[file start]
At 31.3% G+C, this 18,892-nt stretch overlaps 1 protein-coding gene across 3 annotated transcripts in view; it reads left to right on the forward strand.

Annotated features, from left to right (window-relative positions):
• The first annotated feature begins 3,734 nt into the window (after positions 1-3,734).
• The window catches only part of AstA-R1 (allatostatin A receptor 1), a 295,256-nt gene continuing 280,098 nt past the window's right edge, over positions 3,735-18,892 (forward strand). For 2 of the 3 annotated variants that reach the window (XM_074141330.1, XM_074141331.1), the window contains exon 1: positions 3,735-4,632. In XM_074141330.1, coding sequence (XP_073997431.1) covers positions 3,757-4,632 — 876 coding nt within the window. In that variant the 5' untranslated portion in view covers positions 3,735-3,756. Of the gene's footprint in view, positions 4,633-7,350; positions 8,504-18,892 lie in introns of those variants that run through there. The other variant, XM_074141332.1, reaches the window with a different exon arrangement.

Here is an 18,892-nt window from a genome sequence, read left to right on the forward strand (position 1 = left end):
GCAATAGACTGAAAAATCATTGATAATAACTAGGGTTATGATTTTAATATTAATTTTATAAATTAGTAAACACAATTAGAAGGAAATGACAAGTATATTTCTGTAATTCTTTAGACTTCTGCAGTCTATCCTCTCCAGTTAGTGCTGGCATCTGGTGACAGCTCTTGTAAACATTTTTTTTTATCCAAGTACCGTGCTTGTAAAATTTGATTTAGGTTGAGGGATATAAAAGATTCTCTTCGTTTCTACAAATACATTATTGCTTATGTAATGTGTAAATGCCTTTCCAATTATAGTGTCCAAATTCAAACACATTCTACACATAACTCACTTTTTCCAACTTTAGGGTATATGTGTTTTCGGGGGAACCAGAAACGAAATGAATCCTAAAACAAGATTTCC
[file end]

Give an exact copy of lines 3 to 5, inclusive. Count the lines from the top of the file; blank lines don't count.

• The first annotated feature begins 3,734 nt into the window (after positions 1-3,734).
• The window catches only part of AstA-R1 (allatostatin A receptor 1), a 295,256-nt gene continuing 280,098 nt past the window's right edge, over positions 3,735-18,892 (forward strand). For 2 of the 3 annotated variants that reach the window (XM_074141330.1, XM_074141331.1), the window contains exon 1: positions 3,735-4,632. In XM_074141330.1, coding sequence (XP_073997431.1) covers positions 3,757-4,632 — 876 coding nt within the window. In that variant the 5' untranslated portion in view covers positions 3,735-3,756. Of the gene's footprint in view, positions 4,633-7,350; positions 8,504-18,892 lie in introns of those variants that run through there. The other variant, XM_074141332.1, reaches the window with a different exon arrangement.

Here is an 18,892-nt window from a genome sequence, read left to right on the forward strand (position 1 = left end):